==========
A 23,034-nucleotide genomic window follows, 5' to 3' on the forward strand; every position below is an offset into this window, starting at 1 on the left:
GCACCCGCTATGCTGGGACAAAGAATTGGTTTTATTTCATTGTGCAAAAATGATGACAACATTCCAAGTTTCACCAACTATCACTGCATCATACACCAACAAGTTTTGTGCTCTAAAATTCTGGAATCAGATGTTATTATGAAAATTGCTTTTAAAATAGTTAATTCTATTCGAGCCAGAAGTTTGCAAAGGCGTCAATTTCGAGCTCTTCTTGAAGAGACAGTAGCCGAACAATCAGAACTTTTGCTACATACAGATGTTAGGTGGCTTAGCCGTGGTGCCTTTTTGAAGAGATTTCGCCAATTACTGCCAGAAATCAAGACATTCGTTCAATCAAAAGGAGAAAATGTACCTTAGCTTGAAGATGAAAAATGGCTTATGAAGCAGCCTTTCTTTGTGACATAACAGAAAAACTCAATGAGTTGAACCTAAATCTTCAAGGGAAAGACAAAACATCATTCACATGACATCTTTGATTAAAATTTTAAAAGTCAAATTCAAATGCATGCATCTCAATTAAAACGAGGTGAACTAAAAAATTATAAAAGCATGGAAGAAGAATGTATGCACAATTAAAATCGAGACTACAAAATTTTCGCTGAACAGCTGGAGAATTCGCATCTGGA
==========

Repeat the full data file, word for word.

A 23,034-nucleotide genomic window follows, 5' to 3' on the forward strand; every position below is an offset into this window, starting at 1 on the left:
GCACCCGCTATGCTGGGACAAAGAATTGGTTTTATTTCATTGTGCAAAAATGATGACAACATTCCAAGTTTCACCAACTATCACTGCATCATACACCAACAAGTTTTGTGCTCTAAAATTCTGGAATCAGATGTTATTATGAAAATTGCTTTTAAAATAGTTAATTCTATTCGAGCCAGAAGTTTGCAAAGGCGTCAATTTCGAGCTCTTCTTGAAGAGACAGTAGCCGAACAATCAGAACTTTTGCTACATACAGATGTTAGGTGGCTTAGCCGTGGTGCCTTTTTGAAGAGATTTCGCCAATTACTGCCAGAAATCAAGACATTCGTTCAATCAAAAGGAGAAAATGTACCTTAGCTTGAAGATGAAAAATGGCTTATGAAGCAGCCTTTCTTTGTGACATAACAGAAAAACTCAATGAGTTGAACCTAAATCTTCAAGGGAAAGACAAAACATCATTCACATGACATCTTTGATTAAAATTTTAAAAGTCAAATTCAAATGCATGCATCTCAATTAAAACGAGGTGAACTAAAAAATTATAAAAGCATGGAAGAAGAATGTATGCACAATTAAAATCGAGACTACAAAATTTTCGCTGAACAGCTGGAGAATTCGCATCTGGA